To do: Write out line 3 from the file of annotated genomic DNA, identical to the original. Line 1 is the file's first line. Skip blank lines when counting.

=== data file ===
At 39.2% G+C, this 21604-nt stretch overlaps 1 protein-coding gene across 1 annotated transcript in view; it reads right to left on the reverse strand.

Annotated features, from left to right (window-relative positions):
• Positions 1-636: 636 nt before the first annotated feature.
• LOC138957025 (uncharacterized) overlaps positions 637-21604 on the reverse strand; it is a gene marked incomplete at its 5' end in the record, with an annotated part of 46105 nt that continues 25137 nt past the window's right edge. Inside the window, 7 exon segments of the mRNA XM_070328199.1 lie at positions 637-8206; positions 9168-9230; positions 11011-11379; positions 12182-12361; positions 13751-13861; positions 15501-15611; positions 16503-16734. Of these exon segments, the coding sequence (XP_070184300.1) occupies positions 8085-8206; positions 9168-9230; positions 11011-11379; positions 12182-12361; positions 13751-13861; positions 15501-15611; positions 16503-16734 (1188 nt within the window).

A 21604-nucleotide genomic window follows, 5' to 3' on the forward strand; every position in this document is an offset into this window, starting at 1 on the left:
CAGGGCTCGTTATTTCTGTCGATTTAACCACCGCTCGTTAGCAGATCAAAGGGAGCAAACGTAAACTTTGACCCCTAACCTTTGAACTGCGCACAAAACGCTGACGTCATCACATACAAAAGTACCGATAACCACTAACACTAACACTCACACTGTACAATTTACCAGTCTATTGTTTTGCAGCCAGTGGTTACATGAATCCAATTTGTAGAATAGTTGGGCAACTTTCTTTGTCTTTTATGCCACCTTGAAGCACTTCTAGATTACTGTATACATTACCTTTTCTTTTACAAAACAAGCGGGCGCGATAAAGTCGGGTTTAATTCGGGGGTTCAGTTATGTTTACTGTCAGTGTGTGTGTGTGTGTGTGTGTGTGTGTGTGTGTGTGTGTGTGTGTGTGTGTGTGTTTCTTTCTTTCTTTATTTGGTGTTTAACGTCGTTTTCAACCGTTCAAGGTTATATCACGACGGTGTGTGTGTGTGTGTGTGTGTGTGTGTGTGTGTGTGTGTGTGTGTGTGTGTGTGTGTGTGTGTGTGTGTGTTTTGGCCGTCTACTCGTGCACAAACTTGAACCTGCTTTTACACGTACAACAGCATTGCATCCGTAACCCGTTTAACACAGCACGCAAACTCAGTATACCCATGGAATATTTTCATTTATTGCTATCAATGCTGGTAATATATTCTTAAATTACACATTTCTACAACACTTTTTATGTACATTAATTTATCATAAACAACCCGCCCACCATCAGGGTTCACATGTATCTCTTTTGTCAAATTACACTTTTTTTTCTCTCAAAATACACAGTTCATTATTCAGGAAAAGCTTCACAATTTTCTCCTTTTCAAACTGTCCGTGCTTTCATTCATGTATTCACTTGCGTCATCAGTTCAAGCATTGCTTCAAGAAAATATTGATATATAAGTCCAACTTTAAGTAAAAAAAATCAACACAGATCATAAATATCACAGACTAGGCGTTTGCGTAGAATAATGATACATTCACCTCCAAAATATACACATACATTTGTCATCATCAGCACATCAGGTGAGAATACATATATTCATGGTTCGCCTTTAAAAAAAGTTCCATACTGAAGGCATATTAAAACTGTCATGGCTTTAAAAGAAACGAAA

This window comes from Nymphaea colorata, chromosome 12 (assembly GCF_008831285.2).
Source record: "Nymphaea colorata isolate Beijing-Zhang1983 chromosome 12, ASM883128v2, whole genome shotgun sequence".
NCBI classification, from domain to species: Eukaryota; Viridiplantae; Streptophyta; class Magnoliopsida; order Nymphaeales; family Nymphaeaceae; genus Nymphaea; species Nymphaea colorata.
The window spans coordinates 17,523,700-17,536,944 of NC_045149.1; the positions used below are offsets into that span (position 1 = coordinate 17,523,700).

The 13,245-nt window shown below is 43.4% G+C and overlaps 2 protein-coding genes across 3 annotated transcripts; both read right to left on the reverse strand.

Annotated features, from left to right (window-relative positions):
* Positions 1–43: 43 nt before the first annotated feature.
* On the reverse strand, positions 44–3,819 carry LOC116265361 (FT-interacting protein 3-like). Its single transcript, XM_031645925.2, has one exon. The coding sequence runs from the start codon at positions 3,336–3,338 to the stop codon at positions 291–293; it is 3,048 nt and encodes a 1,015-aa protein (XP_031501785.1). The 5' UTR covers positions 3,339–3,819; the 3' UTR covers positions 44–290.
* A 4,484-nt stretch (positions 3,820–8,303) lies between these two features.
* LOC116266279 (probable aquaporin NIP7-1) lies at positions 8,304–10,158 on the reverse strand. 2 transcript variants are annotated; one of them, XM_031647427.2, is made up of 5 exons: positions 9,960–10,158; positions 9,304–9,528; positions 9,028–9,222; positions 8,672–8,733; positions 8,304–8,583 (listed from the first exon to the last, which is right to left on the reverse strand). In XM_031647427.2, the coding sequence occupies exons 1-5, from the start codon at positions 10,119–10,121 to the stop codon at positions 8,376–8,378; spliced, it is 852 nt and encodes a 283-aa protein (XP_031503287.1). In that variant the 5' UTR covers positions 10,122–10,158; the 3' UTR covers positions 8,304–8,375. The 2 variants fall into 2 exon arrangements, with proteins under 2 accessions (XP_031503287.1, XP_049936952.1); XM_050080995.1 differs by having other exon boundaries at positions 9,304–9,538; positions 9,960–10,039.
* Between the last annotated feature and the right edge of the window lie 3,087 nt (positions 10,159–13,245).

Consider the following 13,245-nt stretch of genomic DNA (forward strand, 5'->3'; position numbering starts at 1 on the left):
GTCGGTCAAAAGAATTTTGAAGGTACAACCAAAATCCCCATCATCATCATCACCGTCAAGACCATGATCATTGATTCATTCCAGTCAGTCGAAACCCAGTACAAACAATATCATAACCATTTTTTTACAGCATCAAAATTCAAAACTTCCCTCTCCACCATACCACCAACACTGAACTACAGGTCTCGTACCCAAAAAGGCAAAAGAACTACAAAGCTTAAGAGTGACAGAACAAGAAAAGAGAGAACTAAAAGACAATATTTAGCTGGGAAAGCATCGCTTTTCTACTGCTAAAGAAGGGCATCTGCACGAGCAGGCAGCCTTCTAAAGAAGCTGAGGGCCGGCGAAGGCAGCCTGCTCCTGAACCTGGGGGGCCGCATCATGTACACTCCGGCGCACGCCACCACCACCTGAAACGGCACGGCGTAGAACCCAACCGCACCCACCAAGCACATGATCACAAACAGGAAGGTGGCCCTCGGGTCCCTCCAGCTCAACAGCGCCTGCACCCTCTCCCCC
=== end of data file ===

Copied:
• Positions 1-636: 636 nt before the first annotated feature.